Monday, March 5, 2012

Balzac's Omelette and locavore fare

A guest post by Finn the Cooking Assistant (aka the dog picker)

I used to wonder why we didn't have eggs more often around here. Then one day I overhead the Lady scolding the Man saying, "They're like buying gold. At $7. a dozen, you don't need to eat them every day." The Man is like me. When he likes something he can't stop eating it. He eats an egg almost every morning, and aside from chile rellenos in the summer, an omelet is the only thing that the Man cooks. The Lady humors him but never calls him a one-trick pony.

I not a fan of special occasion food because there isn't anything left on the plate when the feast is over. I know because one of my chores is plate cleaning. Sister Chloe and I wait in our crates until Management finishes eating. I lay on my side as if I could care less, but as soon as the door opens, I become a race horse. I fly to the kitchen, slide across the floor and quickly devour the treasures on the plate. On the day Management has eggs, I get a plate but the Lady tries to fool me with raw carrots and last nights cold dinner.

I'm not a whiner but could I at least have a bite of eggs?

Speaking of eggs, I found this book this past weekend and here's a news flash: there isn't a recipe in the entire book.

I tried to hide my disappointment as the shutter snapped. Let's just say I wouldn't make a great poker player. The Lady said, "Let's take a picture." I have learned exactly where to sit, and I can strike a pose for anything edible, even those delicacies from the yard beyond the human palate. But this was neither. I say we canine food assistants need a union. And FYI I did read this book, but I'm not over sharing my thoughts about it like a human.

What is the point of a review, except to brag that you read a book? Let me just say, aside from the food descriptions, my favorite sentence in the book was this: "At the end of a meal the butler became a stage manager looking after the sets for his play." A butler, that's what I must be because looking after the remains of a meal is what I do. I am a serious food model and am insulted when Management comes up with crazy props like books.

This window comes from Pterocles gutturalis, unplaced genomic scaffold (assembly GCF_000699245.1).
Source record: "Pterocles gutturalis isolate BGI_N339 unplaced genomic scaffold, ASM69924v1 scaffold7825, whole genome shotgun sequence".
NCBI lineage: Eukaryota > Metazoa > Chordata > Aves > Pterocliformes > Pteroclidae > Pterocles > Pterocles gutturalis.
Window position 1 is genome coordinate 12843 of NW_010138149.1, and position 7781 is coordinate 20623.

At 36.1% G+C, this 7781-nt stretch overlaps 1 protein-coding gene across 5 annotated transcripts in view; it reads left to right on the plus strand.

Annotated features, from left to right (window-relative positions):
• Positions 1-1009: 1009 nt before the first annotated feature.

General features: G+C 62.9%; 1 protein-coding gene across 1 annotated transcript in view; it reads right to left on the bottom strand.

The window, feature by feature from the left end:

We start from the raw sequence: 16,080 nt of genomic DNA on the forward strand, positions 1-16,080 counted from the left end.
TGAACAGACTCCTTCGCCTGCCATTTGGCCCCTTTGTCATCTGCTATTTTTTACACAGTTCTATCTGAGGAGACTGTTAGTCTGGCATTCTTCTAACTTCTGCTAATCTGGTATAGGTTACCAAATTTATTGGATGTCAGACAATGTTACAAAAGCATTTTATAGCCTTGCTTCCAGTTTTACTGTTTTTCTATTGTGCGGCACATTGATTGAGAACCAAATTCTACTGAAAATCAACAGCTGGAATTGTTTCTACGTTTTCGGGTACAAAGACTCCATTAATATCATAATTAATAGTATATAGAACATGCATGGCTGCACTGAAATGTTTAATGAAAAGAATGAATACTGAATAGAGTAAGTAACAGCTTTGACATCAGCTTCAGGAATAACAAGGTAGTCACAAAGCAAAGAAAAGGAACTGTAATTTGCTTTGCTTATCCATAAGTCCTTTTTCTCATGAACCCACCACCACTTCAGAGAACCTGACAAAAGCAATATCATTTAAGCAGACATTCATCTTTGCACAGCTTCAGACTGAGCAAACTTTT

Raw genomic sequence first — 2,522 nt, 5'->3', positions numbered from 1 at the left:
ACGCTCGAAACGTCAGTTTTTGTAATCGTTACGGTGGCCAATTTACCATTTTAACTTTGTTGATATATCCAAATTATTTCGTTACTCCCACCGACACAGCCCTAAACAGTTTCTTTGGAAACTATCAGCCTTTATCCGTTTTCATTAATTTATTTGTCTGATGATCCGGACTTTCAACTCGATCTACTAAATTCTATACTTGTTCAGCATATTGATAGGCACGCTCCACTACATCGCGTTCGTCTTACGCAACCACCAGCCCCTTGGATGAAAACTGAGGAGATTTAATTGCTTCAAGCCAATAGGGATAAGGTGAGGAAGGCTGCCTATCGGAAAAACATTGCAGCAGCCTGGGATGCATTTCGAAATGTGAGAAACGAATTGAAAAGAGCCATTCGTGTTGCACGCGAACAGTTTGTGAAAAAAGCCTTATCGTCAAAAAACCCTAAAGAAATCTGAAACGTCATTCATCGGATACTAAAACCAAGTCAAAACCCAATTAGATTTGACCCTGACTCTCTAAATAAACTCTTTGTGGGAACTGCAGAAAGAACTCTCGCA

Speaking of modeling, some dogs have asked, "How did I learn such a profession?" I'm sharp, for one thing. Also it helps that people have low expectations of me. Who can't live up to "oh well, they aren't the brightest dogs on the block," kinds of comments. As for modeling, I went to school as a puppy and I learned my one trick so quickly we left before graduation.

Life is a breeze when expectations are low.

I'll tell you the story of how I learned my "trick."

Dog School and the One Trick Pony

I was doing just fine as a pup in this house, the geezer dogs in residence taught me the basics. My mentor Abe taught me to check every last cupboard door, pocket and bag until I find something edible. Sweatshirts with pockets are often streaked with my inquiries. And when someone leaves a plate unattended, Abe taught me to quickly clean it. Badger showed me how to make off with food from market bags and reminded me to eat as fast as I can so I can check another dog's plate. I also learned to be an emotional sponge for the Lady who over shares every problem, and let me just say it appears she has a boatload with all the hugs I get.

You'd think that's plenty, but humans are difficult to satisfy, and years ago the Lady insisted I attend something called "dog school." I had no say in the matter, so I went along with the program.

We drove to the dog school, which was a building in a park. I had no idea the humiliation that was coming my way as I hung my head out the window, letting the wind whip my ears back. When we arrived, the Lady and I joined a group of humans and dogs all attached to each other with leashes. I'd thought it was some kind of party, but I was forced to sit on a little towel, waiting for biscuits to be doled out. I wondered when we'd get to the "fun" part the Lady had promised but we never did.

We returned the next few weeks and it was always the same. The treats were excellent but the Lady was always very stingy. I was afraid the Lady wasn't learning anything and then one day the instructor came over said something to me. She held a biscuit over my nose and I leaped for it. She wasn't a good sport. She jerked my leash hard and snapped the biscuit away and she said, "Wait."